AnandTech brought up a point I hadn’t considered.
The Surface RT is theoretically capable of working with a wide array of peripherals, but they need special ARM drivers for it. Essentially, you’ll be able to plug in anything to a Surface Pro though. (Printer, scanner, etc)
Reviews after the jump…
Maybe I say this too often, but I wanted to love this device. Actually, I wanted to love the Surface when I first saw it, before I even got my hands on the review unit. It made Windows 8 make sense in a way other products had not, and I could see a world where this kind of device was the only one I carried with me. Once I did get the review unit, I wanted to love it even more. And truth be told, there is a lot here to love. Plenty — but not enough for me right now.
The promise of the Surface was that it could deliver a best-in-class tablet experience, but then transform into the PC you needed when heavier lifting was required. Instead of putting down my tablet and picking up my laptop, I would just snap on my keyboard and get my work done. But that’s not what the Surface offers, at least not in my experience. It does the job of a tablet and the job of a laptop half as well as other devices on the market, and it often makes that job harder, not easier. Instead of being a no-compromise device, it often feels like a more-compromise one.
There may be a time in the future when all the bugs have been fixed, the third-party app support has arrived, and some very smart engineers in Redmond have ironed out the physical kinks in this type of product which prevent it from being all that it can be. But that time isn’t right now — and unfortunately for Microsoft, the clock is ticking
Microsoft’s Surface is a tablet with some pluses: the major Office apps and nice, optional keyboards. If you can live with its tiny number of third-party apps, and somewhat disappointing battery life, it may give you the productivity some miss in other tablets.
Should you buy it?
No. The Surface, with an obligatory Touch Cover, is $600. That’s a lot of money. Especially given that it’s no laptop replacement, no matter how it looks or what Microsoft says. It’s a tablet-plus, priced right alongside the iPad and in most ways inferior.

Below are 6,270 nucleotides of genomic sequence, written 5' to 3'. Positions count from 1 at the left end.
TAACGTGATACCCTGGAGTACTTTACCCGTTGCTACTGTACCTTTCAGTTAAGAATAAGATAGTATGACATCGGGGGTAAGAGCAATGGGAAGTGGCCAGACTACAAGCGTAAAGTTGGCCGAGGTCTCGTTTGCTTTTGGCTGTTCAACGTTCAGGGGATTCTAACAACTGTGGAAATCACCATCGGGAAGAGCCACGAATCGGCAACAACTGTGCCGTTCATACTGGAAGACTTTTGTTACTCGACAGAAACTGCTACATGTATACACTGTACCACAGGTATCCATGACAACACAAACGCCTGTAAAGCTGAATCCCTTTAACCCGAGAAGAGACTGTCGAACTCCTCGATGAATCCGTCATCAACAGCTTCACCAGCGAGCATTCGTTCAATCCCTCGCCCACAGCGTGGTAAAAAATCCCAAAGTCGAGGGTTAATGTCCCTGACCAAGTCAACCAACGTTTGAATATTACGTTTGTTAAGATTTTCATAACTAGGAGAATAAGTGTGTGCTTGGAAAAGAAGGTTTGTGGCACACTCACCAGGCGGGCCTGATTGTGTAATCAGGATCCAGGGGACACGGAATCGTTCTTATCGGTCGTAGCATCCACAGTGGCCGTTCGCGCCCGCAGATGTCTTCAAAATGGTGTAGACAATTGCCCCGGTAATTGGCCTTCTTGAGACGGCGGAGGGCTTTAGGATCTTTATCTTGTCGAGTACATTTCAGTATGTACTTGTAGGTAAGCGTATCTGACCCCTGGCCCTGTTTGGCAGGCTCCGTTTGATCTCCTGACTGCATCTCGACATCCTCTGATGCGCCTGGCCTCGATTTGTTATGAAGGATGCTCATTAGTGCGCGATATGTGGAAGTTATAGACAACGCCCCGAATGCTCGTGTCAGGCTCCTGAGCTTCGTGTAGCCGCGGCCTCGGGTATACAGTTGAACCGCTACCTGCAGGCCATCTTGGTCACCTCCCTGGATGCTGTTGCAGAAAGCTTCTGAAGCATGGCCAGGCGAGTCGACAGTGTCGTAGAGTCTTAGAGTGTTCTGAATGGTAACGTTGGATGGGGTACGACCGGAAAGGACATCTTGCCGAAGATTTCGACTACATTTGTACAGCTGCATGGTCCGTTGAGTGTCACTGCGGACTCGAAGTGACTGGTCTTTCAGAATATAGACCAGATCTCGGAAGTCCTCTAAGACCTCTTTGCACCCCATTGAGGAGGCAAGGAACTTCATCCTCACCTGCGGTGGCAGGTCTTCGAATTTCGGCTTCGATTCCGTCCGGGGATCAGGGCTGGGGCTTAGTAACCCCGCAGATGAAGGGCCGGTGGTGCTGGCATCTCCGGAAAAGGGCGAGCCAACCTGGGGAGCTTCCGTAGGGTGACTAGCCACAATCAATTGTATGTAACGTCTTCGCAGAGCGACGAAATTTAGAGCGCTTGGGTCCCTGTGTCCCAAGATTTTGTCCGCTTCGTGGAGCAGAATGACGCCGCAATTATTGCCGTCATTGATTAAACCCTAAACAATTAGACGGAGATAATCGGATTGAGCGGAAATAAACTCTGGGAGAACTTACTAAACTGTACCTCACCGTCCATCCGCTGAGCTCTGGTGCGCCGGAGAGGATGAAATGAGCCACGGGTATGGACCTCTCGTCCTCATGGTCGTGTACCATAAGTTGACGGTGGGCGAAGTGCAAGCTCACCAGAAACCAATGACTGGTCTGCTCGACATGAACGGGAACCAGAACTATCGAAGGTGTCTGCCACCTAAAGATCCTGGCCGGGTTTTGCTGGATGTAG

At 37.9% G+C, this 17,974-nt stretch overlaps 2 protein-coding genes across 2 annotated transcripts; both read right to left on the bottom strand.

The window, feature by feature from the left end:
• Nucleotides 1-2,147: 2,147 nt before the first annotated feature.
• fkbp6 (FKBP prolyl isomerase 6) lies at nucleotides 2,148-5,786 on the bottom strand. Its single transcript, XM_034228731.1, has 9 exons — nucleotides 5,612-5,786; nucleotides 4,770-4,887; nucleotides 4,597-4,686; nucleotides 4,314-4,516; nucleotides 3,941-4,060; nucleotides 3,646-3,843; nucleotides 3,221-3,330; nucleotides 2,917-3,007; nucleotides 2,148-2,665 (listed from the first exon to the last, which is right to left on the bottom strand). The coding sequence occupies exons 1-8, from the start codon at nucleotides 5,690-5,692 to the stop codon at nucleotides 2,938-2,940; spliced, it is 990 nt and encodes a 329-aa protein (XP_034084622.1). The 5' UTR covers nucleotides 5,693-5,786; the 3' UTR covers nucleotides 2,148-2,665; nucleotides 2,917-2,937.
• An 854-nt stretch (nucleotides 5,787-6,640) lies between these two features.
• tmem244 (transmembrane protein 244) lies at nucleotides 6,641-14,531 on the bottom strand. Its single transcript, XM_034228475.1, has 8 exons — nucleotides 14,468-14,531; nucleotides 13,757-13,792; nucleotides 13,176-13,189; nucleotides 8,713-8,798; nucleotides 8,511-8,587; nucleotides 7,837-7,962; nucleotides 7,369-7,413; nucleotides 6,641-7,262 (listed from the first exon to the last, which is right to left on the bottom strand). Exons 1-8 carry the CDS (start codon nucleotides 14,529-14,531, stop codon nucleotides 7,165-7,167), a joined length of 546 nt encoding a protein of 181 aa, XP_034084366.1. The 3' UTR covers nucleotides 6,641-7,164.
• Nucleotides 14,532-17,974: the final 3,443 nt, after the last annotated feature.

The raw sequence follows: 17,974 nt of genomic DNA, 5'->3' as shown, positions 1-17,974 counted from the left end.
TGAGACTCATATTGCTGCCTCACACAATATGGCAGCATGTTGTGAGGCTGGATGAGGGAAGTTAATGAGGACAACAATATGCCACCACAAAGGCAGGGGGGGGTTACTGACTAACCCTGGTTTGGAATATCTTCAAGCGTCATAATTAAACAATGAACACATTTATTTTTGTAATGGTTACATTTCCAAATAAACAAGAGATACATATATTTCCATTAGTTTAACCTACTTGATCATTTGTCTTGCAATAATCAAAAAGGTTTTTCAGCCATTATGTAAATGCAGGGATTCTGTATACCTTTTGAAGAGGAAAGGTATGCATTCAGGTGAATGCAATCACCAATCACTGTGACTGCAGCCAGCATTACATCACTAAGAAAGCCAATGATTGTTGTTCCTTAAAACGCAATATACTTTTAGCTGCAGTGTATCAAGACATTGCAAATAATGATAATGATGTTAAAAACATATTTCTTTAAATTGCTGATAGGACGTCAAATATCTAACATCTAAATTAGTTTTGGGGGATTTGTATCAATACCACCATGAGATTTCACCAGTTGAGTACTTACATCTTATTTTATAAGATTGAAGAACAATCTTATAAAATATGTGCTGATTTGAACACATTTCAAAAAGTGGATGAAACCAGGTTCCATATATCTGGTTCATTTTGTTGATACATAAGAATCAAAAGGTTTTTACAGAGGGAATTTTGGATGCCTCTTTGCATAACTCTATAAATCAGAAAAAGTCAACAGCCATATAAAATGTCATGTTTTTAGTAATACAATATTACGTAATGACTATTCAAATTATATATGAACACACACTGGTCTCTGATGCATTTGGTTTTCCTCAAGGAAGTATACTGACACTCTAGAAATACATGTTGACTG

That could change. Maybe there will be a new Touch Cover that retains the original’s terrific physical qualities while actually allowing good typing. Maybe the quasi-vaporware Surface Pro, which eschews Windows RT in favor of the real-deal Win 8, will make all the difference, opening itself up to the open seas of PC software (for several hundred dollars more). Maybe the app store will look different in a month, or a year, and have anything to offer. Maybe. But remember that Windows Phone—which has swelled from mere hundreds, to tens of thousands, to over a hundred thousand app offerings over the past two years—is still a wasteland compared to iOS and Android. Poor precedent. Maybe Windows RT will be different. Maybe.
But those maybes aren’t worth putting money on. As much as it looked (and even felt) like it for a bit, the future isn’t here quite yet.
Microsoft is the biggest software company in the world, but its first piece of Windows hardware is a beauty.
The company sought to reinvent the PC with the Surface, and to “bring all that goodness to the kind of device you can carry with you at all times,” according to Windows boss Steven Sinofsky. In this regard, Microsoft has accomplished its goal. The Surface is light and portable, and the battery gave me a full day of usage without a problem. Functions such as streaming video will obviously cut into battery life, but you’ll still go longer in between charges than you would with any popular Windows or Mac laptop.
Oh and by the way, there is absolutely no bloatware, crapware or whatever else you want to call it on the Surface, which is yet another point in Microsoft’s favor as it enters the Windows hardware market and competes against the very vendors that perfected the practice of ruining user experiences with unwanted garbage.
While Windows 8 is the version of Microsoft’s new OS that has split personality disorder, the Windows RT-powered Surface truly is a tale of two tablets. On one hand, it is an engineering feat with a design that is novel and functional. It really is the perfect combination of a tablet and a notebook thanks to the Touch Cover and the Type Cover, and I felt right at home with the Surface the moment I turned it on. On the other hand, the software experience does not feel like home. It’s new, and for many it will be scary.
But we are not Luddites. We can handle this.